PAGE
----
Whether you’re belting out a ballad in your bedroom after half a bottle of wine or you’re listening to a heart-wrenching operatic aria during your commute, studies show that listening to sad music can actually help to heal a broken heart. We spoke to six women about their favourite sad tunes for when they’re feeling down.
There’s nothing like blasting out a sad song when you’re wallowing from a broken heart. It’s no wonder dozens of iconic heartbreak moments in film feature sad music. We all know that famous moment in Bridget Jones, for instance, when Renee Zellweger sits cross-legged on her sofa, alone at Christmas, drunkenly belting out Celine Dion’s All By Myself. Or, in Love Actually, when Emma Thompson quietly weeps to herself while listening to Clouds by Joni Mitchell after discovering her husband’s infidelity.
While you might think that sad songs will only add to your suffering, it turns out there’s a reason why we all turn to slow ballads or moving classical arias when we’re already feeling sad. According to new research highlighted in Psychology Today, sad music can help us to empathise with others and, in turn, heal heartbreak.
Can sad music heal a broken heart?
One study by researchers at the Technical University of Dresden in Germany found that sad music can generate empathy and compassion, along with a desire for a positive connection with others. This is “psychologically healing”, Douglas LaBier PhD suggests, because it helps us to expand our emotional horizons and see the bigger picture. “It draws you away from preoccupation with yourself, and possibly towards helping others in need of comfort,” he writes. Another study from the University of Kent found that “beautiful but sad” music could even improve sadness.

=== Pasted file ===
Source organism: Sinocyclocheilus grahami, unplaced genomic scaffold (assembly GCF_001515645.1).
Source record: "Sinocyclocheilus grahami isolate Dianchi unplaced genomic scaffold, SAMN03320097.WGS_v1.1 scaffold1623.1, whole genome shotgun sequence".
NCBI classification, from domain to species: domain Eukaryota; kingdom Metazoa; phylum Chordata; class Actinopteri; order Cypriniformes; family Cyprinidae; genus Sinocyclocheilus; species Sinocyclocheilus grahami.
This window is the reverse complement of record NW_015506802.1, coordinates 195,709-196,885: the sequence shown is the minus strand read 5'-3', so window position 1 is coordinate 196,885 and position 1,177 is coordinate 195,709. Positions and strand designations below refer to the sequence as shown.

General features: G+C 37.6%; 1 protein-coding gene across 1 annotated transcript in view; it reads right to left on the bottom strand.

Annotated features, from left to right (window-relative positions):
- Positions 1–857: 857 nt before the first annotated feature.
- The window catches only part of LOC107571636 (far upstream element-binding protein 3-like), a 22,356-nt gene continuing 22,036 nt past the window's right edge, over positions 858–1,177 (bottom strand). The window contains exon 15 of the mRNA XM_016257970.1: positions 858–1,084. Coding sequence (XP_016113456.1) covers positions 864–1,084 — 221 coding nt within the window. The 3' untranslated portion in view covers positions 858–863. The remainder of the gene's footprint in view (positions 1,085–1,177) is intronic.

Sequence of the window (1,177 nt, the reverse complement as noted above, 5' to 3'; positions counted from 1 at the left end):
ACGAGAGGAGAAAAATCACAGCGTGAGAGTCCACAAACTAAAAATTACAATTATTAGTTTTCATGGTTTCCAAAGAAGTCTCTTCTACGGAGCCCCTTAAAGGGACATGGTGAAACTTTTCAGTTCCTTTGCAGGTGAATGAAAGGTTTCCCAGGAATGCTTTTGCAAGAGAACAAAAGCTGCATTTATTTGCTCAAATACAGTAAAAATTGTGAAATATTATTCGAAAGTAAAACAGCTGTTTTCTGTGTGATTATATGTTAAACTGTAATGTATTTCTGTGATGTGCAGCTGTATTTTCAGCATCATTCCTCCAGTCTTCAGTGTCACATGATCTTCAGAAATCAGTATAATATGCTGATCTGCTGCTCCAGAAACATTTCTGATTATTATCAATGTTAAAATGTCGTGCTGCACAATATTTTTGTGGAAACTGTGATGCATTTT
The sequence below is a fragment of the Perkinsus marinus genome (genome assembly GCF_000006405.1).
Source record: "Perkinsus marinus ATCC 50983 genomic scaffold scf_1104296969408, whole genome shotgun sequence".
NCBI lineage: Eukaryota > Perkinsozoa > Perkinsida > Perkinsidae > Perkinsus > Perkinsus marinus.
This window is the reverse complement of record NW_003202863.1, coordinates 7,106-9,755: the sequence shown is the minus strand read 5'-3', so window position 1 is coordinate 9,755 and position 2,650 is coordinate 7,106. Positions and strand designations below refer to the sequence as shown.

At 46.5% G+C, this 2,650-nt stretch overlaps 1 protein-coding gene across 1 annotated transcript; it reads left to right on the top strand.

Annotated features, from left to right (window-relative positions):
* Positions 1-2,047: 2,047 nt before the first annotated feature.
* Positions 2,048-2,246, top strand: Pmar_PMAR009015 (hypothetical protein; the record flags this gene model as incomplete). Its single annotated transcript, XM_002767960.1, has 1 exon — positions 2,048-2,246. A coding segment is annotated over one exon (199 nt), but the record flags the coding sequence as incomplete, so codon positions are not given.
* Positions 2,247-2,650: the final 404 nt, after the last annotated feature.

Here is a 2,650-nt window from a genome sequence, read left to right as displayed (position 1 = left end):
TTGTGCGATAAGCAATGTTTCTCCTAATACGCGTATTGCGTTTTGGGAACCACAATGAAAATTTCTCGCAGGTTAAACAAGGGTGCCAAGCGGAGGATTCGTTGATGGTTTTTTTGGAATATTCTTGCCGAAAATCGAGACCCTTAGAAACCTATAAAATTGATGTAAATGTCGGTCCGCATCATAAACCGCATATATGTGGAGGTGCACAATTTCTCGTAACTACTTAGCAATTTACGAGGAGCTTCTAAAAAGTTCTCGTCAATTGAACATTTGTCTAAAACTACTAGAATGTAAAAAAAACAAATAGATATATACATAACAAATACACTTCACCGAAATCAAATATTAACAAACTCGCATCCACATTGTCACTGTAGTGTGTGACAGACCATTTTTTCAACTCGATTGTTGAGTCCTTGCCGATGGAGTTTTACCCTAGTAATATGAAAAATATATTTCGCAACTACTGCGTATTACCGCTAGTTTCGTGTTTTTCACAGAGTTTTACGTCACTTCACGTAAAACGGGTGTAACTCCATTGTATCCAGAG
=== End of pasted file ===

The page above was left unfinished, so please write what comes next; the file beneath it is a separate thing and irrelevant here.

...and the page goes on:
As LaBier summed up, sad music can sometimes leave us feeling more at peace, thus helping us get over (or at least come to terms with) a broken heart. “It expands your wellbeing and sense of engagement with something larger than just yourself,” he wrote. “A world of other people, of all of us, who are also seeking love, connection, and meaning within our finite lives.”
We spoke with six women about the songs they turn to for a cathartic cry in times of heartbreak.
Joan Armatrading, The Weakness In Me
When I was younger, I went away on holiday for the first time without my parents,” says Morgan. “My mum lent me her iPod Video (#throwback) full of her favourite songs and it was then I first discovered Joan Armatrading. The Weakness In Me quickly became my favourite song, and even though I didn’t understand the emotions Joan was referring to at the time, I understood that it was incredibly powerful. Many, many years and a couple of real heartbreaks later, it’s my go-to song to wallow to. Healing and cathartic, I won’t be without it.”
Elanor Moss, Sober
“The first time I heard Elanor Moss’s Sober on the radio, I immediately sought it out on Spotify and played it on repeat for a week,” Alex tells us. “She manages to sum up the fragility, self-doubt and anxiety of hangovers, break-ups and the other messy parts of life in the most hauntingly beautiful way. It’s a mournfully moreish listen.”
Mazzy Star, Fade Into You
“There’s probably no greater song for an ‘in your feels’ moment to rival any 90s/00s coming-of-age drama,” Amy says. “It totally encapsulates that kind of melancholy heartbreak where you truly feel like no one in the world could be more heartbroken than you. The ultimate chic soundtrack to the kind of sad mood you want to wallow in while wearing an oversized cardigan and drinking a large glass of wine.”
Taylor Swift, All Too Well (Taylor’s Version) (10 Minute Version)
“I like playing All Too Well (Taylor’s Version) (10 Minute Version) when I’m feeling down because I can moodily stare out of the bus window and imagine I’m the character in her story,” says Louise. “It takes me out of my world for a second. By the time the 10 minutes are over, sometimes I don’t feel so sad anymore.”
Prince, Purple Rain
“Purple Rain has to be my go-to sad song,” says Emily. “I’ve been turning to it in times of need since I was a kid and my mum first played it for me. And it just gets better with age. That guitar solo is always so cathartic.”